Gary Scheiner presented two very pertinent sessions, Strike the Spike and Preventing and Managing Hypoglycemia. In these very informative and practical presentations, Gary discussed the mechanism of hypoglycemia (which affects all of us at some time and is tremendously scary), as well as the very frustrating post-prandial blood glucose highs which affect lots of our kids. He spent some time helping parents understand the concept of glycemic index and how that affects post-prandial blood sugars – as well as why it is important to use a food with a high GI when a person experiences hypoglycemia. As with his presentations in past conferences, Gary received excellent feedback from parents for taking some tough concepts and making them understandable in a way that parents could take home and apply.
Gary also talked about managing type 1 diabetes in kids who are very active and involved in sports. His talk Exercise, Busy Kids, and Smart Pumps stressed how important it is to have a diabetes management plan when a person is active and involved in sports. Gary and athletic trainer/marathoner/pumper Tom Kowalski were also available throughout the conference (by appointment) to discuss individual protocols and challenges for athletes who pump.
CWD mom and advocacy expert Crystal Jackson led a very well-attended session about effective strategies for Pumping In Schools. With the most up-to-date legislation and guidelines from each participant's state in hand, Crystal discussed the challenges that might face students with type 1 diabetes. She presented current strategies for approaching some of these challenges, and left families with a sense of empowerment, optimism, and concrete resources.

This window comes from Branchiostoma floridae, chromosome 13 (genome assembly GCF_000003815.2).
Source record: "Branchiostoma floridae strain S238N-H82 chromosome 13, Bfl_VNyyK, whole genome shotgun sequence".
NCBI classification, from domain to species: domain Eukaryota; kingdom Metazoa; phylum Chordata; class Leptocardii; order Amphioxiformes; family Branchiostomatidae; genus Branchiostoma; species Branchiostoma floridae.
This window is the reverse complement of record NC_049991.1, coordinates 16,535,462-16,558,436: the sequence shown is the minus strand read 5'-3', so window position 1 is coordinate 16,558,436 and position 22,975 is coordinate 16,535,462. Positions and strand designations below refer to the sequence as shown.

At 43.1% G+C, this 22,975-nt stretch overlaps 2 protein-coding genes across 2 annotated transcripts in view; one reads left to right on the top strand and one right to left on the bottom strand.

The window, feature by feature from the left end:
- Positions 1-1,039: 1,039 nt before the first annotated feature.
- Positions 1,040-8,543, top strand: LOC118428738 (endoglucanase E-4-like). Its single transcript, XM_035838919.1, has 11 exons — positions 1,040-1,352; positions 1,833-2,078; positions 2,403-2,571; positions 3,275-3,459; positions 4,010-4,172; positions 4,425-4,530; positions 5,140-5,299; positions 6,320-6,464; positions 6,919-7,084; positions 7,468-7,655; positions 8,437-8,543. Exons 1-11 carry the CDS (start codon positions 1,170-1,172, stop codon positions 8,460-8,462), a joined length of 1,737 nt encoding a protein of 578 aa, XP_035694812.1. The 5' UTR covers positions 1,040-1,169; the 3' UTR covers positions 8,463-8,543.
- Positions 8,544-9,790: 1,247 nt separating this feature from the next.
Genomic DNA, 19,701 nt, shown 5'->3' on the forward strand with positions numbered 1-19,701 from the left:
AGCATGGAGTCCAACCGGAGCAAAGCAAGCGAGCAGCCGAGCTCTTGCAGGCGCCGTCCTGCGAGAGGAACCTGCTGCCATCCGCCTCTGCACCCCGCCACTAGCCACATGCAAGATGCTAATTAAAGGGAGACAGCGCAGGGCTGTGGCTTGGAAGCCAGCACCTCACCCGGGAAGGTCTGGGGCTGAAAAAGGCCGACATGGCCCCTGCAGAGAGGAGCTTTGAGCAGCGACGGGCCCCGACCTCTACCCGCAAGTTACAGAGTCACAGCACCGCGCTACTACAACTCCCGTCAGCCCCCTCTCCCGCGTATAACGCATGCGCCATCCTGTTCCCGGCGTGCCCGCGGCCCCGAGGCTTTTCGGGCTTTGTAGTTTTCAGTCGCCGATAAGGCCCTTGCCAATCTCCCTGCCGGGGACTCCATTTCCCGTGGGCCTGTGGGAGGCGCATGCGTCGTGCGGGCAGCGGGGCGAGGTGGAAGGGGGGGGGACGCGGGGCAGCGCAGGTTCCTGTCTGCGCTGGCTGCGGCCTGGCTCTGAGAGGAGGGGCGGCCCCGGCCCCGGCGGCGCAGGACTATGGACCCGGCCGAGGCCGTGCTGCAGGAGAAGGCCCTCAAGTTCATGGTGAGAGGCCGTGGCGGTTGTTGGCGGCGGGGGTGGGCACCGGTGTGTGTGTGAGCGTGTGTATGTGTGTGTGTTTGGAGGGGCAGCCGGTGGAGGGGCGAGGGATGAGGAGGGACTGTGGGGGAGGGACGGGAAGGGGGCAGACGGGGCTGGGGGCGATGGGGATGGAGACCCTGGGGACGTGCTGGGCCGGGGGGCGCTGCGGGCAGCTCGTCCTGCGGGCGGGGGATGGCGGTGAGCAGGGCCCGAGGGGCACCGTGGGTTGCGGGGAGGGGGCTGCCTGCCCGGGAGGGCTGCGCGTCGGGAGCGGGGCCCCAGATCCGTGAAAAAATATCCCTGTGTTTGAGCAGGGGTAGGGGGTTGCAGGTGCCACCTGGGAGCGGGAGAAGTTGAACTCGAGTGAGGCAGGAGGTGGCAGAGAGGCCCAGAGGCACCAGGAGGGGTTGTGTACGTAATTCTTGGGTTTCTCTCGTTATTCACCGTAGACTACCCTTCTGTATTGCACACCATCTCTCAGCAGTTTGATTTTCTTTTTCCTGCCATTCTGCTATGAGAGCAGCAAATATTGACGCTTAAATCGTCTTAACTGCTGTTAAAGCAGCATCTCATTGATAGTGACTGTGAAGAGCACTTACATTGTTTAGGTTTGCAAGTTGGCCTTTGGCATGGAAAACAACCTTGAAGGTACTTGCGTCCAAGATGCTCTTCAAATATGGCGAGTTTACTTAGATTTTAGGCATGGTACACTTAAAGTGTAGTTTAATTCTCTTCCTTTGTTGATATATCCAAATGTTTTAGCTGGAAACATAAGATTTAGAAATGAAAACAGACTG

In Making Sense of Glycemic Variability, Dr. Kim Kelly explained to parents that current research indicates that damage occurs to one's body as a result of roller-coaster highs and lows. As a goal, we should all strive to minimize the variability in blood sugar as much as possible. Before and after his presentation, Dr. Kelly spent the rest of the conference working with his favorite group of kids: the tweens!
In response to feedback from other conferences, it was important to include some time talking about the emotional challenges of diabetes. No matter whether one is brand new to diabetes or has been dealing with it for 25 years, it exacts an emotional toll ... sometimes it's hidden and other times it is evident every minute of every day in everything we do. Bob Bulgarelli – a cardiologist and holistic health specialist – took both a humorous and serious look at this topic in Keeping Technology in Perspective. Dr. Bulgarelli also addressed the ‘stress factor' and our need as parents and families to simply slow down in the Managing Family Stress session.
Teen program coordinator Natalie Bellini took time off from her very busy schedule with the teens to present Sunday's session, Selecting an Infusion Set. Natalie is known at CWD conferences for her no-nonsense (and sometimes very funny) presentation style, and she discussed the pros and cons of all of the infusion sets currently on the market in the United States and Canada. There are a lot. She also demonstrated how each infusion set works and looks when applied. Most importantly, Natalie stressed the importance of site rotation with infusion sets. This doesn't mean side to side, using the same two spots over and over. It means moving the set to at least several dozen different places on a person's body ... even if you need to use a permanent marker on a belly, leg, or behind to grid it out.